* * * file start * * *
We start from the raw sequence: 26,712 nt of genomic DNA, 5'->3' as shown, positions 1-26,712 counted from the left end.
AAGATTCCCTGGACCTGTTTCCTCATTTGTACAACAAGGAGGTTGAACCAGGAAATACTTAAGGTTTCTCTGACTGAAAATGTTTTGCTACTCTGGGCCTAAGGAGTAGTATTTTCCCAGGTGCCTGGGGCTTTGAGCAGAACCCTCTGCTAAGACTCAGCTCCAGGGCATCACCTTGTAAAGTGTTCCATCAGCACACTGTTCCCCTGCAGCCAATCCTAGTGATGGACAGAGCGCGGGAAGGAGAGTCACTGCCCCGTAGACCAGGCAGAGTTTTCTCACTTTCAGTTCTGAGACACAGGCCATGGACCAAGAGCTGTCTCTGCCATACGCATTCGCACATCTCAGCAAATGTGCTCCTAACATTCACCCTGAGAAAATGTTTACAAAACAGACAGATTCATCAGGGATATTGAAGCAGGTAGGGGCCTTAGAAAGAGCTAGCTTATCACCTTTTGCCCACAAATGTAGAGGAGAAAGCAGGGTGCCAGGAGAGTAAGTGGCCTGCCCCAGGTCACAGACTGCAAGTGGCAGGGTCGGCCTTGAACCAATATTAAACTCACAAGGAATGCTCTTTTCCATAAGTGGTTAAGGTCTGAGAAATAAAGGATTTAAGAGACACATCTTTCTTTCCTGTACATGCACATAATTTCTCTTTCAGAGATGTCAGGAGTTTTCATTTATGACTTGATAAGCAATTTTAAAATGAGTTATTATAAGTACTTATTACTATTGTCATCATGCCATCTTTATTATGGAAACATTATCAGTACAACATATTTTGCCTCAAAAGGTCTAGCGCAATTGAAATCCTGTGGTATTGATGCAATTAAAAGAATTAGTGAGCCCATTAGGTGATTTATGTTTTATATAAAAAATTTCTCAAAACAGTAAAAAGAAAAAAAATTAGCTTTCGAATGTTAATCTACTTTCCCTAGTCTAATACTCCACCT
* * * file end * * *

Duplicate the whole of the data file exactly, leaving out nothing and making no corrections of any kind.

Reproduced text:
We start from the raw sequence: 26,712 nt of genomic DNA, 5'->3' as shown, positions 1-26,712 counted from the left end.
AAGATTCCCTGGACCTGTTTCCTCATTTGTACAACAAGGAGGTTGAACCAGGAAATACTTAAGGTTTCTCTGACTGAAAATGTTTTGCTACTCTGGGCCTAAGGAGTAGTATTTTCCCAGGTGCCTGGGGCTTTGAGCAGAACCCTCTGCTAAGACTCAGCTCCAGGGCATCACCTTGTAAAGTGTTCCATCAGCACACTGTTCCCCTGCAGCCAATCCTAGTGATGGACAGAGCGCGGGAAGGAGAGTCACTGCCCCGTAGACCAGGCAGAGTTTTCTCACTTTCAGTTCTGAGACACAGGCCATGGACCAAGAGCTGTCTCTGCCATACGCATTCGCACATCTCAGCAAATGTGCTCCTAACATTCACCCTGAGAAAATGTTTACAAAACAGACAGATTCATCAGGGATATTGAAGCAGGTAGGGGCCTTAGAAAGAGCTAGCTTATCACCTTTTGCCCACAAATGTAGAGGAGAAAGCAGGGTGCCAGGAGAGTAAGTGGCCTGCCCCAGGTCACAGACTGCAAGTGGCAGGGTCGGCCTTGAACCAATATTAAACTCACAAGGAATGCTCTTTTCCATAAGTGGTTAAGGTCTGAGAAATAAAGGATTTAAGAGACACATCTTTCTTTCCTGTACATGCACATAATTTCTCTTTCAGAGATGTCAGGAGTTTTCATTTATGACTTGATAAGCAATTTTAAAATGAGTTATTATAAGTACTTATTACTATTGTCATCATGCCATCTTTATTATGGAAACATTATCAGTACAACATATTTTGCCTCAAAAGGTCTAGCGCAATTGAAATCCTGTGGTATTGATGCAATTAAAAGAATTAGTGAGCCCATTAGGTGATTTATGTTTTATATAAAAAATTTCTCAAAACAGTAAAAAGAAAAAAAATTAGCTTTCGAATGTTAATCTACTTTCCCTAGTCTAATACTCCACCT